If you’ve been within sightline or even earshot of the American news within the last few years, you’ve heard the word “entitlements” from the political right and “rights” from the political left. To say it’s a hot topic would be a severe understatement. That’s because it’s not just a political plank for candidates, but something that hits Americans at home.
Every last one of us.
Because we’re either paying for someone else’s benefit, or benefiting from someone else’s payment.
During a scene in the Republican debate in Mesa, Arizona earlier this week, Senator Rick Santorum made an interesting statement – and since I can’t find evidence to the contrary, especially from the liberal media, I must assume it’s accurate:
When I was born, less than 10 percent of the federal budget was entitlement spending. It’s now 60 percent of the budget. Some people have suggested that defense spending is the problem. When I was born, defense spending was 60 percent of the budget. It’s now 17 percent. If you think defense spending is the problem, then you need a remedial math class to go back to.
Certainly a fascinating statistic. But if this is simply a debate about spending, then we’ve missed the point as a nation.
There is a direct connection between assistance and morality.
No one would argue that there are not serious physical and mental needs in any society, including the United States. While we certainly have the highest living standard in the world per capita, our sheer size merits a large amount of need. Any forward thinking society must do due diligence is thinking through how to meet those needs; to ignore it is tantamount to genocide – wiping out the class of the frail and seemingly incompetent.
What must be decided is who is best equipped to manage the need-meeting. The importance of this subject goes far beyond who’s a better money manager, it goes into ethics.
What’s so staggering about Santorum’s quote is not the comparison with military spending, but with the timeline of what America was like when he was born (May 10, 1958) and what she is like today. We are decidedly a far more liberal culture, and more accepting of violence, sexual immorality, and horror, especially through the portals of television, music and the internet. Just 10 years before Santorum was born, the first time a couple had ever been seen sleeping in the same bed was on the Mark Kay and Johnny show. In its day it was considered blasphemy; how much more what we see on major networks at almost any hour of the day in 2012?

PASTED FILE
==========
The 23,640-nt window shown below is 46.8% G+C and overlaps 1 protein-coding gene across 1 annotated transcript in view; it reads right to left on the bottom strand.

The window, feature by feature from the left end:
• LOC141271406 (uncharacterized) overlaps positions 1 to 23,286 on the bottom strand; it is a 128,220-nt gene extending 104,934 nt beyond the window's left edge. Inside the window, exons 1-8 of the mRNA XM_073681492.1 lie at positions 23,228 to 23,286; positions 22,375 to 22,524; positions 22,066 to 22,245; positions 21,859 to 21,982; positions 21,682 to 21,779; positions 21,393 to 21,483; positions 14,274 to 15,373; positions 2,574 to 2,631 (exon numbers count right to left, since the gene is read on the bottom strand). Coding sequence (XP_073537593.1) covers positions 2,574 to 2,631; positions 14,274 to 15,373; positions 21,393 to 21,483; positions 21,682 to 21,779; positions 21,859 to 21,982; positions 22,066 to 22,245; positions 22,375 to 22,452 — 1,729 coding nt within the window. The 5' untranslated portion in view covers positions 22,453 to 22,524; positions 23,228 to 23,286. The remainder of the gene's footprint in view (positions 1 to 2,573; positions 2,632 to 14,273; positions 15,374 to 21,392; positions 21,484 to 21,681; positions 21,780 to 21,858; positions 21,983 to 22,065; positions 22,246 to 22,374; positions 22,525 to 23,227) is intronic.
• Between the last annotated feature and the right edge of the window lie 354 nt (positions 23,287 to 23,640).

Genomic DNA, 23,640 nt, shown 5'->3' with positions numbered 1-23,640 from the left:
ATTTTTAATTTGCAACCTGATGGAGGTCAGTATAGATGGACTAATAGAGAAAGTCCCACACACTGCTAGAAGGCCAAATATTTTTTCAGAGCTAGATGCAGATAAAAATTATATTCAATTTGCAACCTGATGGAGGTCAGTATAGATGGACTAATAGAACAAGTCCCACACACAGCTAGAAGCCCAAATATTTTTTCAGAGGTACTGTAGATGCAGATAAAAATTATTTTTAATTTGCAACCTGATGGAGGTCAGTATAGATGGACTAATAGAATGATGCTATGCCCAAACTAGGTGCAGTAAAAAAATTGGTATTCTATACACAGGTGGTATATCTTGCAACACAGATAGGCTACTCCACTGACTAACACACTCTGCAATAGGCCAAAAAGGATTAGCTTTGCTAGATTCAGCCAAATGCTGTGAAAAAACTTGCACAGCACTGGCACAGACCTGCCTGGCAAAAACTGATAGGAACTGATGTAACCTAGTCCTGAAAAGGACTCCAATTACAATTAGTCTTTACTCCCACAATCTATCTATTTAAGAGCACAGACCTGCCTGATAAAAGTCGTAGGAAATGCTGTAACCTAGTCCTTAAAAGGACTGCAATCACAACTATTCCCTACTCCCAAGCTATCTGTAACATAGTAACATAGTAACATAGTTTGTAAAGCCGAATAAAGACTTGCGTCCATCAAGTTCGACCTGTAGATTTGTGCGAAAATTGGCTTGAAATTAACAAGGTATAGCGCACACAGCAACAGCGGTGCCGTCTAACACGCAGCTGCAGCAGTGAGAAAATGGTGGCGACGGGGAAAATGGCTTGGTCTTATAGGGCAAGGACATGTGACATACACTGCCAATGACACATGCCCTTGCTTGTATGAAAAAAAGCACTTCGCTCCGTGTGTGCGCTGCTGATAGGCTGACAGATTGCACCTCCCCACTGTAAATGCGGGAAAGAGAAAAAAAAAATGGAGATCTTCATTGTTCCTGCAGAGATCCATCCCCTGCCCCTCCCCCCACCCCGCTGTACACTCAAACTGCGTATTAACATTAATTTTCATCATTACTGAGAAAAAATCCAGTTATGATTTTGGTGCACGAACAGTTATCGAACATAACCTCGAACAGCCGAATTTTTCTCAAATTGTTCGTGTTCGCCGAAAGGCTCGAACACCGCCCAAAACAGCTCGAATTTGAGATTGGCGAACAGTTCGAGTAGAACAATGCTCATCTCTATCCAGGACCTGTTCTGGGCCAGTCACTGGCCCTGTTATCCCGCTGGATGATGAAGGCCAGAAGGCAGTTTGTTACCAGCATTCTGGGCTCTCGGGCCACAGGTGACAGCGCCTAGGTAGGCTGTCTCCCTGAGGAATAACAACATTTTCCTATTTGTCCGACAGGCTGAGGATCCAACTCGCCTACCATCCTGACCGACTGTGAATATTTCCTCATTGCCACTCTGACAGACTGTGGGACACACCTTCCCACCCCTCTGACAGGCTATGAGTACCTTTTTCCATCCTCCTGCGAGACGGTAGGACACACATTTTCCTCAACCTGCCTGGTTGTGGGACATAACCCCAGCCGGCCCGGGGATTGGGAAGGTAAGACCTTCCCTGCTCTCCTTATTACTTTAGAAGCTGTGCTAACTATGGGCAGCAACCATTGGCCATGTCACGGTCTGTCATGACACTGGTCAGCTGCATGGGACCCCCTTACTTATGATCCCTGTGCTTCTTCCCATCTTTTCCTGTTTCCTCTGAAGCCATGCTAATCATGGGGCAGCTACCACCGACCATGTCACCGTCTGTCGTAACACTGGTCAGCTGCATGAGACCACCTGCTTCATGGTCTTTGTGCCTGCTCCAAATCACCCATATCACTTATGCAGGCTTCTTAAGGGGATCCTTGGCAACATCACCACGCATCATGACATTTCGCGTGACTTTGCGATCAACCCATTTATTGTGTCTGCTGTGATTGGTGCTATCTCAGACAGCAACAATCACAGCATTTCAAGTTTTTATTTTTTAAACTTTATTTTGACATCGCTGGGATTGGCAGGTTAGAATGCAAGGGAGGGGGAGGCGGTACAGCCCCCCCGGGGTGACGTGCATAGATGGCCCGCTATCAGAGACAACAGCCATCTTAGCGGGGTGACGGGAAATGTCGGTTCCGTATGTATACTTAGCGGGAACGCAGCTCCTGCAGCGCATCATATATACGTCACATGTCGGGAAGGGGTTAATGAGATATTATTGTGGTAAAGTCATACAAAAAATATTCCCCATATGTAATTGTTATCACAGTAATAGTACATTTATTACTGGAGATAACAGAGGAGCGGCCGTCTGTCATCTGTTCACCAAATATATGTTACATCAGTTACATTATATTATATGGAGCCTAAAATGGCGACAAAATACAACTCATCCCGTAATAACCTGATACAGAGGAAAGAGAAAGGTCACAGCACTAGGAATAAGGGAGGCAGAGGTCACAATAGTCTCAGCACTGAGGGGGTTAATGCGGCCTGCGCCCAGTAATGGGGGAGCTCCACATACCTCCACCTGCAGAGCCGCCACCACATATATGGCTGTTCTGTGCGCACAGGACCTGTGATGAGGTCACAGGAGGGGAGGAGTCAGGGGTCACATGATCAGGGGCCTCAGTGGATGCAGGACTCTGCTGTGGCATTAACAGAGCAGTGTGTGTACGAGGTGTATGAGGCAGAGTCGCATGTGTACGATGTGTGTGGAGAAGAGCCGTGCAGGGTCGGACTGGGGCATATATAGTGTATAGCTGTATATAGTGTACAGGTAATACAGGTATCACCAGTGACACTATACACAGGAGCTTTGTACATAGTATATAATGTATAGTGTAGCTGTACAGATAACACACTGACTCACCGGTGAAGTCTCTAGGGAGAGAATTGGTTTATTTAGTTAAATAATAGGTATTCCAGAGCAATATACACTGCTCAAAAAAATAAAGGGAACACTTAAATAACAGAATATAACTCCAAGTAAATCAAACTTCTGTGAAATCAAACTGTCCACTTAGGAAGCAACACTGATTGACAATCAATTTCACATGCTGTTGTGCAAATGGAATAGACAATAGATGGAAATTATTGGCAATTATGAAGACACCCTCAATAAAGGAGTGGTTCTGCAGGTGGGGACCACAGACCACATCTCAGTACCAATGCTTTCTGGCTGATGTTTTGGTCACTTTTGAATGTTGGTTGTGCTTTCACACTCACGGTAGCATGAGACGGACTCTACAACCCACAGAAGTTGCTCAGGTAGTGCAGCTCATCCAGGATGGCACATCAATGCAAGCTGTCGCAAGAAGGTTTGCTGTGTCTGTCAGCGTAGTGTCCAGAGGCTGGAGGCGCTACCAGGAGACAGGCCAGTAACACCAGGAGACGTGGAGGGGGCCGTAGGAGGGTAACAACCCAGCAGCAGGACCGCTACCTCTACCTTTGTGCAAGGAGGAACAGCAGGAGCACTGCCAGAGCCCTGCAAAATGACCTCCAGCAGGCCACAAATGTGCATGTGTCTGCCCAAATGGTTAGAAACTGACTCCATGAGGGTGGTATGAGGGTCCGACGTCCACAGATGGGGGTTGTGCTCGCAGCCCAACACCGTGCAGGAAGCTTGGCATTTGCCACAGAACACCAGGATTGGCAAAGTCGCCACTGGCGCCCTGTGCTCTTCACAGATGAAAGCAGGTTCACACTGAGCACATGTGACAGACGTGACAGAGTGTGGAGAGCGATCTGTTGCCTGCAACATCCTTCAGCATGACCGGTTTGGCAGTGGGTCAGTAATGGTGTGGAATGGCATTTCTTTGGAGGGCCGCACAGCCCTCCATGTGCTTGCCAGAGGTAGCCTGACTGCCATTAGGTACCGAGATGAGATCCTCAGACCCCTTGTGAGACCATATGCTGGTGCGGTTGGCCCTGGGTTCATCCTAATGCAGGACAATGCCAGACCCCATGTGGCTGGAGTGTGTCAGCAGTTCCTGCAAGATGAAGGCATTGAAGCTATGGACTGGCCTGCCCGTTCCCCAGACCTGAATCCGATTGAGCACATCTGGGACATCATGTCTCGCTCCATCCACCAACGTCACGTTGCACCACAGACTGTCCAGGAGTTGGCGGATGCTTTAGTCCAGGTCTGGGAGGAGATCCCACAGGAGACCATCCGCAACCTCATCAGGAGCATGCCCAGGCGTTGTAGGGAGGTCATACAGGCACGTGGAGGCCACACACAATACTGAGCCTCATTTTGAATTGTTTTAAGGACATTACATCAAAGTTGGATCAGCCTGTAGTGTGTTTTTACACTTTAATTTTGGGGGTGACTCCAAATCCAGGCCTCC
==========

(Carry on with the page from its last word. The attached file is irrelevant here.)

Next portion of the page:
So what’s the connection?
As entitlements and people dependent on free handouts has grown – whether services or checks – so too has our culture’s capacity and desire for the immoral. While I don’t have enough statical evidence to draw finite conclusions, I feel confident in that the availability of the free, devoid of accountability and non-contingent on personal work ethic, erodes the senses of a human heart and devalues our sense of self-worth. As such the moral compass spins erroneously until it is finally stowed away, inaccurate and untrustworthy.
Does free human assistance have a place in society then?
Absolutely. But it must be tied to an element which the government can not and should not give. That of the divine.
Human assistance may be free, but it is very expensive. Jesus understood this the most, thus why he claimed that anyone willing to follow him would never thirst again, but the price was the person’s soul. He literally purchased complete human health in every facet with his blood – the key word being purchased. No amount of taxes, spending, “revenue creation,” or donations can come close to what he spent his inheritance on: the entire human condition.
Free care without the kiss of the divine leaves a human soul destitute and wandering. Therefore aid must come from entities equipped not only to help meet physical needs, but to answer the questions of the heart.
While I believe there are many primarily non-profit institutions able to handle the core needs within their environments, I still argue that it is local churches who were intended to shoulder the majority of this burden. And while our governmental entitlement system may never fully recover to a place of health, nor will the Church be able to bear the financial and medial needs of millions of Americans, we can and should be adding our part to the conversation, which is marrying the physical needs being met by the government with the spiritual needs which must be met by the Church. Only then will we see an easing of the incessant and out-of-control entitlement spending, and a resurgence of a self-motivated, hardworking, diligent society.
Benjamin Franklin said:
I am for doing good to the poor, but…I think the best way of doing good to the poor, is not making them easy in poverty, but leading or driving them out of it. I observed…that the more public provisions were made for the poor, the less they provided for themselves, and of course became poorer. And, on the contrary, the less was done for them, the more they did for themselves, and became richer.
Government handouts can not meet the human need for identity and self-worth. Only Jesus can. And if Jesus lives in you, then only you can. While voting more conservative spenders into places of authority over the coming years may help slow the problem, only the intervention of the divine through the conduct of the Christian can turn the mire of the present into the foundation of the future. ch: